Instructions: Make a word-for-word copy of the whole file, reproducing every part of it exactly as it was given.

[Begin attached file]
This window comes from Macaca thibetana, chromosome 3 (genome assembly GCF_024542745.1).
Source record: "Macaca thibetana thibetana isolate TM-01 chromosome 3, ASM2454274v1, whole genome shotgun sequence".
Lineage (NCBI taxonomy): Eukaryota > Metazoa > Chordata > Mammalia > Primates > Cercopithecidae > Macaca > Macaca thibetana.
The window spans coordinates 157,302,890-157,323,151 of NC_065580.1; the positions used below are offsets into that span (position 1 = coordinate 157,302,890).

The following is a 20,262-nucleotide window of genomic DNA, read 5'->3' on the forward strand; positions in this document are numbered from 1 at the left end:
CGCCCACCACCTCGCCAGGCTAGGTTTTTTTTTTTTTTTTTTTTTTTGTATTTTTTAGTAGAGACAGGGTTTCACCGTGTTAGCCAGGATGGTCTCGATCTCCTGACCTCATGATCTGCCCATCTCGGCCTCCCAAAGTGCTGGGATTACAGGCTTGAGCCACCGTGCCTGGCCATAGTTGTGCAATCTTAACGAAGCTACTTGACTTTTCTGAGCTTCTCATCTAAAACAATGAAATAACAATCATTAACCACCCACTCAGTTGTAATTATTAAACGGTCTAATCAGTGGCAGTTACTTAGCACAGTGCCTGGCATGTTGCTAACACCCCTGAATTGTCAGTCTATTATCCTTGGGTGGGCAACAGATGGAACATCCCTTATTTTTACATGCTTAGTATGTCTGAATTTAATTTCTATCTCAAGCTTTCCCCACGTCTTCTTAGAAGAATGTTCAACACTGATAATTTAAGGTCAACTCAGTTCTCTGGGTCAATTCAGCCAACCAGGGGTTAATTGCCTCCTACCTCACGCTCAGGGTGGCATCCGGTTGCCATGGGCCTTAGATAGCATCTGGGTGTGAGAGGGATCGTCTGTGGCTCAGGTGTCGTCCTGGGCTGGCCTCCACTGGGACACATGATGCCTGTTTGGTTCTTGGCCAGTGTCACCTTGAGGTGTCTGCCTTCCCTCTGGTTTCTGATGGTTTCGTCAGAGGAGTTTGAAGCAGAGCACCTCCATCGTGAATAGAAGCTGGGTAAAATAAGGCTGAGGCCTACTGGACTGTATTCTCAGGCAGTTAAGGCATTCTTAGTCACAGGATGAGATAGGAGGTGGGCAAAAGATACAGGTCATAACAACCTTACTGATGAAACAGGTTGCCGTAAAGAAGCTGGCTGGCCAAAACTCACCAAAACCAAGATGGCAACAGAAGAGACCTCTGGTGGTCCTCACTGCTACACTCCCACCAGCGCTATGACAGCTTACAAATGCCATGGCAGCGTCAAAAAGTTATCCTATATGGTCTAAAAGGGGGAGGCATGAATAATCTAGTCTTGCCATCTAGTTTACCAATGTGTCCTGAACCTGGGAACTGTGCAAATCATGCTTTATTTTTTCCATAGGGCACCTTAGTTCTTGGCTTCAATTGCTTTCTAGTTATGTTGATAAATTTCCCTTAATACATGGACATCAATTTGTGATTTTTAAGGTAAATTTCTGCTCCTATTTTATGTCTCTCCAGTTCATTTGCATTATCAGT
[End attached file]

This window comes from Macaca thibetana, chromosome 3 (genome assembly GCF_024542745.1).
Source record: "Macaca thibetana thibetana isolate TM-01 chromosome 3, ASM2454274v1, whole genome shotgun sequence".
Lineage (NCBI taxonomy): Eukaryota > Metazoa > Chordata > Mammalia > Primates > Cercopithecidae > Macaca > Macaca thibetana.
The window spans coordinates 157,302,890-157,323,151 of NC_065580.1; the positions used below are offsets into that span (position 1 = coordinate 157,302,890).

The following is a 20,262-nucleotide window of genomic DNA, read 5'->3' on the forward strand; positions in this document are numbered from 1 at the left end:
CGCCCACCACCTCGCCAGGCTAGGTTTTTTTTTTTTTTTTTTTTTTTGTATTTTTTAGTAGAGACAGGGTTTCACCGTGTTAGCCAGGATGGTCTCGATCTCCTGACCTCATGATCTGCCCATCTCGGCCTCCCAAAGTGCTGGGATTACAGGCTTGAGCCACCGTGCCTGGCCATAGTTGTGCAATCTTAACGAAGCTACTTGACTTTTCTGAGCTTCTCATCTAAAACAATGAAATAACAATCATTAACCACCCACTCAGTTGTAATTATTAAACGGTCTAATCAGTGGCAGTTACTTAGCACAGTGCCTGGCATGTTGCTAACACCCCTGAATTGTCAGTCTATTATCCTTGGGTGGGCAACAGATGGAACATCCCTTATTTTTACATGCTTAGTATGTCTGAATTTAATTTCTATCTCAAGCTTTCCCCACGTCTTCTTAGAAGAATGTTCAACACTGATAATTTAAGGTCAACTCAGTTCTCTGGGTCAATTCAGCCAACCAGGGGTTAATTGCCTCCTACCTCACGCTCAGGGTGGCATCCGGTTGCCATGGGCCTTAGATAGCATCTGGGTGTGAGAGGGATCGTCTGTGGCTCAGGTGTCGTCCTGGGCTGGCCTCCACTGGGACACATGATGCCTGTTTGGTTCTTGGCCAGTGTCACCTTGAGGTGTCTGCCTTCCCTCTGGTTTCTGATGGTTTCGTCAGAGGAGTTTGAAGCAGAGCACCTCCATCGTGAATAGAAGCTGGGTAAAATAAGGCTGAGGCCTACTGGACTGTATTCTCAGGCAGTTAAGGCATTCTTAGTCACAGGATGAGATAGGAGGTGGGCAAAAGATACAGGTCATAACAACCTTACTGATGAAACAGGTTGCCGTAAAGAAGCTGGCTGGCCAAAACTCACCAAAACCAAGATGGCAACAGAAGAGACCTCTGGTGGTCCTCACTGCTACACTCCCACCAGCGCTATGACAGCTTACAAATGCCATGGCAGCGTCAAAAAGTTATCCTATATGGTCTAAAAGGGGGAGGCATGAATAATCTAGTCTTGCCATCTAGTTTACCAATGTGTCCTGAACCTGGGAACTGTGCAAATCATGCTTTATTTTTTCCATAGGGCACCTTAGTTCTTGGCTTCAATTGCTTTCTAGTTATGTTGATAAATTTCCCTTAATACATGGACATCAATTTGTGATTTTTAAGGTAAATTTCTGCTCCTATTTTATGTCTCTCCAGTTCATTTGCATTATCAGT